print mcmc.step_method_dict[centers][0].ratio
print mcmc.step_method_dict[alpha][0].ratio

The proposal_sd and proposal_distribution options are explained in section 5.7.1. For the centers, I set the proposal to roughly match the standard deviation of the posterior, which is much smaller than the default due to the amount of data. PyMC does attempt to tune the width of the proposal, but this only works if your acceptance rate is sufficiently high to begin with. For category, the default proposal_distribution = 'Poisson' which gives poor results (I don't know why this is, but it certainly doesn't sound like a sensible proposal for a binary variable).

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  • $\begingroup$ Thanks, this is really useful, although it becomes almost unbearably slow. Can you briefly explain of the meaning of proposal_distribution and proposal_sd and why using Prior is better for the categorical variables? $\endgroup$ – user2304916 Oct 17 '14 at 17:36
  • $\begingroup$ Thanks, Tom. I agree that Poisson is an odd choice here. I opened up an issue: github.com/pymc-devs/pymc/issues/627 $\endgroup$ – twiecki Oct 17 '14 at 20:47
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Also, non-identifiability is a big problem for using MCMC for mixture models. Basically, if you switch labels on your cluster means and cluster assignments, the likelihood doesn't change, and this can confuse the sampler (between chains or within chains). One thing you might try to mitigate this is using Potentials in PyMC3. A good implementation of a GMM with Potentials is here. The posterior for these kinds of problems is also generally highly multimodal, which also presents a big problem. You might instead want to use EM (or Variational inference).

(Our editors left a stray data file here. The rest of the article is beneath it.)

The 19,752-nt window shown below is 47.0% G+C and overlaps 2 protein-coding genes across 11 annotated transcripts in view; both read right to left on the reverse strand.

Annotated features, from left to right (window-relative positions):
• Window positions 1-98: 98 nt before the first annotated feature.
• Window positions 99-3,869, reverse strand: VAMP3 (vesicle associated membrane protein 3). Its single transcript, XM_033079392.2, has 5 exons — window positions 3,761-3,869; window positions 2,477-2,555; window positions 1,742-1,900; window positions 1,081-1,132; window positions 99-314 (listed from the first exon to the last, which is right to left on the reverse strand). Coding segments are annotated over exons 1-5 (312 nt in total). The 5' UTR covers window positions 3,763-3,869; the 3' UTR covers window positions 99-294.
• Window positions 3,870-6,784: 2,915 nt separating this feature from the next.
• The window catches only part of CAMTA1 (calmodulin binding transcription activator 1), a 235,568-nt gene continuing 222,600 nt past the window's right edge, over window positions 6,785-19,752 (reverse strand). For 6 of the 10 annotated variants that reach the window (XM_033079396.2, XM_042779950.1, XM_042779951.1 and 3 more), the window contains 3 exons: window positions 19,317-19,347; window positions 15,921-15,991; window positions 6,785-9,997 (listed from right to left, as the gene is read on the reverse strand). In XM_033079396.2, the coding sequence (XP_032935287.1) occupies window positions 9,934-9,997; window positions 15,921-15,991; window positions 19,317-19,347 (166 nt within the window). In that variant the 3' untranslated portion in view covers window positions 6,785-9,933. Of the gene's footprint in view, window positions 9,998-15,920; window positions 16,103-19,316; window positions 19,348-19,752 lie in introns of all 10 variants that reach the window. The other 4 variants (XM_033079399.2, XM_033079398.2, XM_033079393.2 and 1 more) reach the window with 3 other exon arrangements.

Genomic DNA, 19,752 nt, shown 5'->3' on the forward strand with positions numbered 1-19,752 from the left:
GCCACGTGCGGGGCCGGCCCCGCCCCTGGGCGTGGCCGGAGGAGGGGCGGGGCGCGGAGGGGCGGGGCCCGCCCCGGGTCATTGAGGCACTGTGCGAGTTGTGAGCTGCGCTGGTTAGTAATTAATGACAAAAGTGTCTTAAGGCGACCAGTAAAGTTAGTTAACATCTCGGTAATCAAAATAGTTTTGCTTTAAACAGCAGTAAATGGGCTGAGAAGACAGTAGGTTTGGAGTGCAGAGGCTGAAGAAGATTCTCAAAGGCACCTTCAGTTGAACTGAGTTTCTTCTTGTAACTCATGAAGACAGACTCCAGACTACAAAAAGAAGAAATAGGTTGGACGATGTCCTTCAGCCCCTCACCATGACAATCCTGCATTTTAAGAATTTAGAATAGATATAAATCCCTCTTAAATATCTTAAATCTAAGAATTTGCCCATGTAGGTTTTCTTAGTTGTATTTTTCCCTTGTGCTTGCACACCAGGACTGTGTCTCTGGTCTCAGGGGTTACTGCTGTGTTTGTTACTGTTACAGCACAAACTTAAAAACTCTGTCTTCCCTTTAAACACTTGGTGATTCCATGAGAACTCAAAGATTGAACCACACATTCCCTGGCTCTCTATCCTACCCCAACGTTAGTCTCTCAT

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You should not model $\sigma$ with a Normal, that way you are allowing negative values for the standard variation. Use instead something like:

sigmas = pm.Exponential('sigmas', 0.1, size=2)

update:

I got near the initial parameters of the data by changing these parts of your model:

sigmas = pm.Exponential('sigmas', 0.1, size=2)
alpha  = pm.Beta('alpha', alpha=1, beta=1)

and by invoking the mcmc with some thinning:

mcmc.sample(200000, 3000, 10)

results:

alpha

centers

sigmas

The posteriors are not very nice thou... In section 11.6 of the BUGS Book they discuss this type of model and state that there are convergence problems with no obvious solution. Check also here.

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  • $\begingroup$ That's a good point, I'm using a Gamma now. Nonetheless alpha trace always tends to 0 (instead of 0.4). I wonder if there is some stupid bug lurking in my example. $\endgroup$ – user2304916 Oct 15 '14 at 16:27
  • $\begingroup$ I tried Gamma(.1,.1) but Exp(.1) seems to work better. Also, when the autocorrelation is high, you could include some thinning, eg, mcmc.sample(60000, 3000, 3) $\endgroup$ – jpneto Oct 16 '14 at 9:02